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09-29-2009, 08:25 AM   #1
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Pentax K200D

Hi, I have just returned from the States, where I saw a lens that when attached to my K200D, I did not need a flash.
I am not sure if this lens can be used outside and would like to know the name of it.

Thanks heaps

09-29-2009, 10:33 AM   #2
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A lens...that doesn't need a flash? Not quite sure what you mean by this. Are you referring to a fast lens such as any f/1.4 lens? Those might have less need for a flash (because at the largest aperture setting, it lets a lot of light in), but don't completely eliminate the need for one.

Every camera will need a flash in very low light conditions, unless your subjects are completely still.

I think we will need more details, or clarification at least.
09-29-2009, 11:34 AM   #3
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I'm assuming ChooseAName has it right - you must have been using a lens with a large maximum aperture (f/2.8 or larger - where larger aperture are denote by *lower* f-numbers). The larger the aperture, the faster the shutter speed you can shoot with for the same light and the same ISO setting. There are *dozens* of such lenses (often called "fast" lenses because they allow you to shoot at faster shutter speeds). The maximum aperture for the lens is usually listed as part of it's name: the FA50/1.4, for instance, has a maximum aperture of f/1.4, which is *very* "fast". But there are lots of other lenses that have maximum apertures of f/2.8 or better. And yes, you can use them outside - just because their *maximum* aperture is f/2.8 or whatever doesn't mean that is the *only* aperture you can use.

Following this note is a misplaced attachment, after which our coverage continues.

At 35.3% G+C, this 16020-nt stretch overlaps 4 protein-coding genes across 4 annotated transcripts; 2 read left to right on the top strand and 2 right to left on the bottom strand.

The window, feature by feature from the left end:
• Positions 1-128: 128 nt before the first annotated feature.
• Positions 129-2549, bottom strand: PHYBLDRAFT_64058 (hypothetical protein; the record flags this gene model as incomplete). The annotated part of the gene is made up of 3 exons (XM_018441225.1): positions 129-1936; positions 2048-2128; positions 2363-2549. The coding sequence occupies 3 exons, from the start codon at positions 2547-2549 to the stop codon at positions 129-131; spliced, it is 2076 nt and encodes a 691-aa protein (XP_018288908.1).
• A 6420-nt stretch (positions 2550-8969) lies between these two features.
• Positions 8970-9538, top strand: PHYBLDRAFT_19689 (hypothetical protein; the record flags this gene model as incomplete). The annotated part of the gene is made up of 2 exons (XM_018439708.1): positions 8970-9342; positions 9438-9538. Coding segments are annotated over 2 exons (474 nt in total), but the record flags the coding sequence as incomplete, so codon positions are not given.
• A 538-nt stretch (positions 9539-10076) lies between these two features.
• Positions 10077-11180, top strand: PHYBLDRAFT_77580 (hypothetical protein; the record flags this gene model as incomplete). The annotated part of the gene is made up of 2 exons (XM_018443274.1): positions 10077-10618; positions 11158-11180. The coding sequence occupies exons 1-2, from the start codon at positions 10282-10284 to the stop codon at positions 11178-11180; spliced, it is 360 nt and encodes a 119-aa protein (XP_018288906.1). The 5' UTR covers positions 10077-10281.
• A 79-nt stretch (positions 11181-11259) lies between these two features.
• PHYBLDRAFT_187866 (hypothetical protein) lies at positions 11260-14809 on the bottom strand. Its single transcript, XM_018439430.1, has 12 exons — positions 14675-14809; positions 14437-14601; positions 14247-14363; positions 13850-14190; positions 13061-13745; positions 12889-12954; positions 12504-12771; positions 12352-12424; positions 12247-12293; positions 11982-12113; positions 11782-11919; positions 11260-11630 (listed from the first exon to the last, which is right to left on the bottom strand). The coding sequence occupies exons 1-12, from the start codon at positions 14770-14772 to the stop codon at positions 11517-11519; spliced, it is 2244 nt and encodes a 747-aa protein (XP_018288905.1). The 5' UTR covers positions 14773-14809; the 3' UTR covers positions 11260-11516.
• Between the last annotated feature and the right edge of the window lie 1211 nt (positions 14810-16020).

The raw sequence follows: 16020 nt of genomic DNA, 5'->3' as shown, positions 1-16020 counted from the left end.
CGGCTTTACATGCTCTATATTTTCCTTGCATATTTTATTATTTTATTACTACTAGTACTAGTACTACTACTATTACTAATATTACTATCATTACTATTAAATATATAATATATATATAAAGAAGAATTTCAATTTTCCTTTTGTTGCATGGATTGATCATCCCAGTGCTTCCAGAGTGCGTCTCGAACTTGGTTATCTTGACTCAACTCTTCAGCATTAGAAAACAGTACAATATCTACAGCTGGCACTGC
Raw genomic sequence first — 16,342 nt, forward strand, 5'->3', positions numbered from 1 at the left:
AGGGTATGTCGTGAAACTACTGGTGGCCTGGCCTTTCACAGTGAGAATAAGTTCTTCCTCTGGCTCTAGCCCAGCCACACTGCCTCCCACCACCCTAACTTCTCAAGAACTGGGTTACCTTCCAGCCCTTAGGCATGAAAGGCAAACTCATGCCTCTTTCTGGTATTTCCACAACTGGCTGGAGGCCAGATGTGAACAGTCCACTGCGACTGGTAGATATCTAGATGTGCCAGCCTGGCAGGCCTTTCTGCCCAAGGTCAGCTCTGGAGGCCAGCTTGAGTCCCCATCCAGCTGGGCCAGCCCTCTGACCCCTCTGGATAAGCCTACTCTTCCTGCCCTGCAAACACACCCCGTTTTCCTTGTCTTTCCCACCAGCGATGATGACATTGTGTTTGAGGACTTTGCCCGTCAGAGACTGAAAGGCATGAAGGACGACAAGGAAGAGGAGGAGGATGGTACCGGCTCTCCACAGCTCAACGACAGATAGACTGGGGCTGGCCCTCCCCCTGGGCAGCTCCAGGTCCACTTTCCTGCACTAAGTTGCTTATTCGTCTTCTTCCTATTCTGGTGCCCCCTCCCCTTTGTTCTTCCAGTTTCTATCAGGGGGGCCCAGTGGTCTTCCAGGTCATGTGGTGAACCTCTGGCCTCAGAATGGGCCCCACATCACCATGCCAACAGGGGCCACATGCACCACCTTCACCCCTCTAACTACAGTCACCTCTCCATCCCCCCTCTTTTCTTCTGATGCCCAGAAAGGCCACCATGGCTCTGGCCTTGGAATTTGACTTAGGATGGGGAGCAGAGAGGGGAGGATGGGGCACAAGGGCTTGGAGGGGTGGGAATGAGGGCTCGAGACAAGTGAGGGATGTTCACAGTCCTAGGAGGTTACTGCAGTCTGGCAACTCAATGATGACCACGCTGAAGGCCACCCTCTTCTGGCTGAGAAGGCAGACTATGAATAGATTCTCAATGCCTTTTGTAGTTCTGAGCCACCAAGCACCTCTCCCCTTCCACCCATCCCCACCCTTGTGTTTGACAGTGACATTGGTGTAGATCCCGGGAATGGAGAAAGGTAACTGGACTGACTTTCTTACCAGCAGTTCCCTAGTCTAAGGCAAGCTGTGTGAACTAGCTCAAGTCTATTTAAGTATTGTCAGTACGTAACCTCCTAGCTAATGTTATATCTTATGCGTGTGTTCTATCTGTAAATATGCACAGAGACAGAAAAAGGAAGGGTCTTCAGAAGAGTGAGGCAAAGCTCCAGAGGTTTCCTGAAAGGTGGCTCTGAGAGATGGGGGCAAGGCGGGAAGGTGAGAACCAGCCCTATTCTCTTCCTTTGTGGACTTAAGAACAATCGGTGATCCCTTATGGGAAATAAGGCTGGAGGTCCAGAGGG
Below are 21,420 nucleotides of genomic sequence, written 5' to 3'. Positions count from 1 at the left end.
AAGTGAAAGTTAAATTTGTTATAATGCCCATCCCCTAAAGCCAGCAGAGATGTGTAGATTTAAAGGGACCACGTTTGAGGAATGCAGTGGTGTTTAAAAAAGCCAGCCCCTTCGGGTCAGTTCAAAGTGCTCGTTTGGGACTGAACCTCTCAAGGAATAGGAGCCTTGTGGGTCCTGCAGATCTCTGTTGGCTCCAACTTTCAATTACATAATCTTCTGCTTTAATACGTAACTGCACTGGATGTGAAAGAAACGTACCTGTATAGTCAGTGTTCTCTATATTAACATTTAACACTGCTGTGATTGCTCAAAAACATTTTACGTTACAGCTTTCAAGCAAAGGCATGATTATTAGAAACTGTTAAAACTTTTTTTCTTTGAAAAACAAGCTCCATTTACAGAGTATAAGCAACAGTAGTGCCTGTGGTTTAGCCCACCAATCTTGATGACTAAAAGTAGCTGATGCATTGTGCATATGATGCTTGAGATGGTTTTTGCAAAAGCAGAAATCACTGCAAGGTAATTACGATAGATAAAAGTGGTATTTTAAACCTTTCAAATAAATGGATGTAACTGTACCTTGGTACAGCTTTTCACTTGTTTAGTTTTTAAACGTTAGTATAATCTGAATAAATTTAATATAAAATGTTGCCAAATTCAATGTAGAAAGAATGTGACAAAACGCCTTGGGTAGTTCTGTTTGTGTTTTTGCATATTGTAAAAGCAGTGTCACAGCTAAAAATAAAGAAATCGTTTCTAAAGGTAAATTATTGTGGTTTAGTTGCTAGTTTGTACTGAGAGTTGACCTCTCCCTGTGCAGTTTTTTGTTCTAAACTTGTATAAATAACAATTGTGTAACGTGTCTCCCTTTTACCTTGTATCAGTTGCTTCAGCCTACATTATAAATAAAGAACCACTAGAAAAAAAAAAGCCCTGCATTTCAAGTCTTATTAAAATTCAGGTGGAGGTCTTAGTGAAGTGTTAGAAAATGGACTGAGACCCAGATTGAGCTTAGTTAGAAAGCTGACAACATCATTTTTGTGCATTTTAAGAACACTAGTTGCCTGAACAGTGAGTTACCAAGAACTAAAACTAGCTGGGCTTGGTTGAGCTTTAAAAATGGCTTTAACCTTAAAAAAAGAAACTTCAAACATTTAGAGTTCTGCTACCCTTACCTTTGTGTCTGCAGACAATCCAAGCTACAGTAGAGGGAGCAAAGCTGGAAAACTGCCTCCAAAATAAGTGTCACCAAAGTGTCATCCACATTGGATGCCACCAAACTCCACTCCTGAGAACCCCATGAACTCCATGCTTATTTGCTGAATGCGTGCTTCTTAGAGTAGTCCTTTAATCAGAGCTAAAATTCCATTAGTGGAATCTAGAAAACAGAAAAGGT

Of course, you shoot without flash using *any* lens, but if the maximum aperture on the lens is f/4.5 or something like that, shutter speeds may be too slow to get a sharp picture.

Last edited by Marc Sabatella; 09-29-2009 at 05:17 PM.
09-29-2009, 01:33 PM   #4
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QuoteOriginally posted by Marc Sabatella Quote
I'm assuming ChooseAName has it right - you must have been using a lens with a large maximum aperture (f/2.8 or larger - where larger aperture are denote by *lower* f-numbers). the larger the aperture, the faster the shutter speed you can shoot with for the same light and the same ISO setting. There are *dozens* of such lenses (often called "fast" lenses because they allow you to shoot at faster shutter speeds). The maximum aperture for the lens is usually listed as part of it's name: the FA50/1.4, for instance, has a maximum aperture of f/1.4, which is *very* "fast". But there are lots of other lenses that have maximum apertures of f/2.8 or better. And yes, you can use them outside - just because their *maximum* aperture is f/2.8 or whatever doesn't mean that is the *only* aperture you can use.

Of course, you shoot without flash using *any* lens, but if the maximum aperture on the lens is f/4.5 or something like that, shutter speeds may be too slow to get a sharp picture.
Marc does it again... well said.

09-29-2009, 01:37 PM   #5
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QuoteOriginally posted by Geoffkay Quote
Hi, I have just returned from the States, where I saw a lens that when attached to my K200D, I did not need a flash.